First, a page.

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Humbucker Parts Kit - Triangle Legs
Humbucker Pickup Parts Kit

Prices From: £19.80 Inc VAT

Availability:: Usually Ships in 24 to 48 Hours

Humbucker Base Options:

Humbucker Cover Options:

North Coil Bobbin Options:

North Pole Options:

South Coil Bobbin Options:

South Pole Options:

Top Plate Options:


Standard Colours:

Magnet Type/Style*:

String Spacing*:

Base Material:


Description Technical Specs

Main Description

Please note - You are building a humbucker kit, not a complete Humbucker, and this kit does not include the coil wire (it can be purchased seperately here!)

The photos are actually of completed humbuckers, and are purely representative of the Cover/Bobbin/Screw/Style combinations you are picking with the kit.

This parts kit will not be supplied assembled.
Kit Contents
2 x Bobbin (suitable to the pole config selected)
12 x Pole pieces
Steel Yokes (as applicable)
1 x Mounting plate
1 x Bar Magnet
4 x Bobbin fixing screws
2 x Height adjustment mounting screws.
2 x Spacers (either Plastic, Maple or Magnetic depending on options)
Please note - we all parts supplied will be matched to the string spacing selected upon purchase.

Pole Spacing

Pole Spacing is one of those things that makes humbuckers look a little bit scarier then they actually are – so heres some nice, soothing words that hopefully, make a little bit of sense of the subject.

Traditionally, Pickups made in the “west” (that’d be the USA) are spaced at 49.2mm in the neck, and 52.5mm in the bridge (at least nowadays – traditionally, it was 49.2mm in both positions).

Pickups made in the Far East, are (normally) spaced at 50mm in the neck, and 52mm in the bridge. (although, some of the higher end far eastern stuff is now aping the USA, and they’re using 49.2mm and 52.5mm)

Now – heres where things get a little confusing, so bare with, and we’ll explain.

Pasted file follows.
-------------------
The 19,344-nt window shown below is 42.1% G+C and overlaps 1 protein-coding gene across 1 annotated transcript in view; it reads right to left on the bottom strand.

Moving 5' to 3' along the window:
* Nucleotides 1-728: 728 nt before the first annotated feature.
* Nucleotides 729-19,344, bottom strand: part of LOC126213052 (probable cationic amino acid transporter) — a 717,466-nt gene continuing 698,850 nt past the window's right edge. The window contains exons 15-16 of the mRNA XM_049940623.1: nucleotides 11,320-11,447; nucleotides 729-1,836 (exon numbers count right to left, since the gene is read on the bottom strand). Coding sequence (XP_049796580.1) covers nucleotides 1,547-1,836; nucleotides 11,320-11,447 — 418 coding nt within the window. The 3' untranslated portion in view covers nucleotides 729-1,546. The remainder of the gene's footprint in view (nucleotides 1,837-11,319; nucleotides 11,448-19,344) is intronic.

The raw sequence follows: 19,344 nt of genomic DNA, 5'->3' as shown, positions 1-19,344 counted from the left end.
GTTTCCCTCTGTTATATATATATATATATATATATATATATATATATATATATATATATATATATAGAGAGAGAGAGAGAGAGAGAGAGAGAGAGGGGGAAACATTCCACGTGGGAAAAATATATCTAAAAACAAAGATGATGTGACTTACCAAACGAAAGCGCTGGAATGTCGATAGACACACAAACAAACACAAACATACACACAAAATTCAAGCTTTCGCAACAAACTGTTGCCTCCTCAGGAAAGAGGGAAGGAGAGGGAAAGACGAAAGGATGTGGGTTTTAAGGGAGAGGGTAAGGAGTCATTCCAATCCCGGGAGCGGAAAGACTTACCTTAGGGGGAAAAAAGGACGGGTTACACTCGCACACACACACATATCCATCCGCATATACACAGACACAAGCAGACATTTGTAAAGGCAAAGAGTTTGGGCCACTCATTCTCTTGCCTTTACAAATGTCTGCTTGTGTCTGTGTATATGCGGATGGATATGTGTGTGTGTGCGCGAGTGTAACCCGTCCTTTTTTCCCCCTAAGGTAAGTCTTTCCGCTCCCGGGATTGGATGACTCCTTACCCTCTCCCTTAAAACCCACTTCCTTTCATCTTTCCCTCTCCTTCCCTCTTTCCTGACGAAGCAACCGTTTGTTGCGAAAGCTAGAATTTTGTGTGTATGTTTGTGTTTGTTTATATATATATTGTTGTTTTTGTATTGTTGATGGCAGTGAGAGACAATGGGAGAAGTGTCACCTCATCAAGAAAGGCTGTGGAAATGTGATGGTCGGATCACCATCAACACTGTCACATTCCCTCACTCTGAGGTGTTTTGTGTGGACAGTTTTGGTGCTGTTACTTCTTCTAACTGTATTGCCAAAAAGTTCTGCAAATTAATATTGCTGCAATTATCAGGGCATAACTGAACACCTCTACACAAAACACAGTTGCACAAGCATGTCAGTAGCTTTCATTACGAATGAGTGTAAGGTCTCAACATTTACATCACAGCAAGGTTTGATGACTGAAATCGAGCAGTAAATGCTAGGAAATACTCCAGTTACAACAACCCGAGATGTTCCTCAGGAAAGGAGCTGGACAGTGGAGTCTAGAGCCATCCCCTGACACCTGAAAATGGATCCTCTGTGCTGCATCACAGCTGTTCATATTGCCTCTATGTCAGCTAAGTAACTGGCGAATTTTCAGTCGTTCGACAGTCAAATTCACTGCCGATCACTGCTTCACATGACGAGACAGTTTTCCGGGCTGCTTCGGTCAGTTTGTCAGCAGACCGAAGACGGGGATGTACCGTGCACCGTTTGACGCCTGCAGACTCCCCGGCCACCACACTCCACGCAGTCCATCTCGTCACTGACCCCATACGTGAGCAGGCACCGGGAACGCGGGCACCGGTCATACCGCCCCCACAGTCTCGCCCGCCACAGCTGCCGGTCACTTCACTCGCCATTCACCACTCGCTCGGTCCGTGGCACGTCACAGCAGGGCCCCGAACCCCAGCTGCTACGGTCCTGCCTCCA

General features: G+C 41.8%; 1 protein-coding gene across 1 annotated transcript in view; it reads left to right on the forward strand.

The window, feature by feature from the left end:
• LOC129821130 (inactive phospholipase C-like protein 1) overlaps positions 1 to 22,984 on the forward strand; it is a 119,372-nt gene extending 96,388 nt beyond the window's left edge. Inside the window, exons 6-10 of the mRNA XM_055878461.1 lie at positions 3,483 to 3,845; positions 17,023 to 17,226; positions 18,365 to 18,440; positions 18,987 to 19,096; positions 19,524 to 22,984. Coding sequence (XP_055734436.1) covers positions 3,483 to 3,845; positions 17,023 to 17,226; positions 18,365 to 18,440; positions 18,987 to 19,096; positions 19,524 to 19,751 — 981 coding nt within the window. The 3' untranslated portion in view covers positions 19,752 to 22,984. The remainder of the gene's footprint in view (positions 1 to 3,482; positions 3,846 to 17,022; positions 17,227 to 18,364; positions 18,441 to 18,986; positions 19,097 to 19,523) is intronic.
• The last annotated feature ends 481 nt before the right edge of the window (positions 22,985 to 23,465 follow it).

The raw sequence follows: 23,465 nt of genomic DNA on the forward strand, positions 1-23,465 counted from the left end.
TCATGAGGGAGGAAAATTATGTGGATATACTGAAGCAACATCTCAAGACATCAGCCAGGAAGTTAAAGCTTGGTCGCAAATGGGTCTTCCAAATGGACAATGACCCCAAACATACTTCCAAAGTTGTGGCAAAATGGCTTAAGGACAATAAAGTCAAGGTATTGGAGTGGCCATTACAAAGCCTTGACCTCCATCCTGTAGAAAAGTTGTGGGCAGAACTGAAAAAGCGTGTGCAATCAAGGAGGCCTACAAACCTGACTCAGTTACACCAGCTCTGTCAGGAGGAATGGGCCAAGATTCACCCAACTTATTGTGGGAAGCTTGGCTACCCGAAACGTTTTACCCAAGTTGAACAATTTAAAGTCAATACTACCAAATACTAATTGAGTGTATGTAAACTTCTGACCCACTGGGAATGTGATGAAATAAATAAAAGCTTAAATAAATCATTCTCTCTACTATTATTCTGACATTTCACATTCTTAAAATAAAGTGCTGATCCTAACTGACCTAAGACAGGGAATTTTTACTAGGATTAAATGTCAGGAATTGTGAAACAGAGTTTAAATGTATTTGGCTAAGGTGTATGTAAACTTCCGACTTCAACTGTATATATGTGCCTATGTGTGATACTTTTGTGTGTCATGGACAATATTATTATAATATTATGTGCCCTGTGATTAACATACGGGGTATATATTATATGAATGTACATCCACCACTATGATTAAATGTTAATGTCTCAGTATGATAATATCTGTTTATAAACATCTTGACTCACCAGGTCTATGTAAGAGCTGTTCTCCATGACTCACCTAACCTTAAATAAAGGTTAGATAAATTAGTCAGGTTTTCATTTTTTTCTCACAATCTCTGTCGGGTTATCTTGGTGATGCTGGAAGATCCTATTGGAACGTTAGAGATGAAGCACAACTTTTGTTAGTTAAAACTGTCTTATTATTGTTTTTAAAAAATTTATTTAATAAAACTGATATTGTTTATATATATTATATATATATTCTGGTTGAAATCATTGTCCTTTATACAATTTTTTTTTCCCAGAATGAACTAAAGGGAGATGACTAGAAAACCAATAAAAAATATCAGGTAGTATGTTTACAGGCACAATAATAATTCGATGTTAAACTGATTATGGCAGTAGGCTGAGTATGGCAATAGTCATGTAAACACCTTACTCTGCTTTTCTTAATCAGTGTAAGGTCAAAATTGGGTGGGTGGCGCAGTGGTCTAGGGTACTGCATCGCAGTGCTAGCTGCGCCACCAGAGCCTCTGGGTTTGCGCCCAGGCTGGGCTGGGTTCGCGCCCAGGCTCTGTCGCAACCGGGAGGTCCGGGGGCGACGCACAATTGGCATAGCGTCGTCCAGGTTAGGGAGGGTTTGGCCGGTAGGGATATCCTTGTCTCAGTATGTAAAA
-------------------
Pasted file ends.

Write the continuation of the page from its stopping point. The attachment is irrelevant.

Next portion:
It’s actually become very common for US manufacturers to state that their pickups are 50mm and 52mm – when they aren’t (if you’ve ever tried fitting a 50mm cover to a Gibson® you’ll know it doesn’t fit) – and that’s probably why the far eastern companies are working to 50 and 52mm.

However – whilst a “true” 52mm American made humbuckers is pretty rare, for all intents and purposes, you can treat a 52.5mm humbucker as though it was a 52mm– theres about 0.5mm of play in the tolerances on the covers and bases that mean it works and as such, the parts are cross compatible. (Strangely too, whilst 52.5mm keeper bars and bobbins exist, there are no 52.5mm covers or bases being made anywhere on the planet)

Careful too though, because you can’t do the same with 49.2mm and 50mm, the difference is more than 0.5mm, so the parts aren’t cross compatible.

So, taking into account those slightly looser tolerances (and ignoring some of the more esoteric manufacturers who use their own proprietary spacings!) – there are only 3 humbucker pole spacings – 49.2mm (American Neck), 50mm (Far Eastern Neck) and 52/52.5mm (“one size fits all” Bridge!*)

*There are actually 53mm spaced humbuckers out there too – they’re pretty rare, but the covers and bases definitely exist – and they’re always using 52.5mm bobbins – the tolerance going the other way.

In short – 49.2mm and 50mm are simple – 52 vs 52.5 (vs.53) looks a lot more confusing then it actually is, they all use the same bobbins, it’s just the bases, keeper bars and covers that vary, and give them the marginally different spacings when completed.

Nickel Vs. Brass

Right - the age old debate! Brass Vs. Nickel! Time to don the Flak jacket and get this laid out as straight as possible.

Basically, (and we've been as guilty as anyone else in this) it is a commonly held belief that a brass base and/or cover on a humbucker was simply a sign of a cheap pickup - the cover especially! "its a cheap material!", "it sucks out top end!", "it colours the tone!"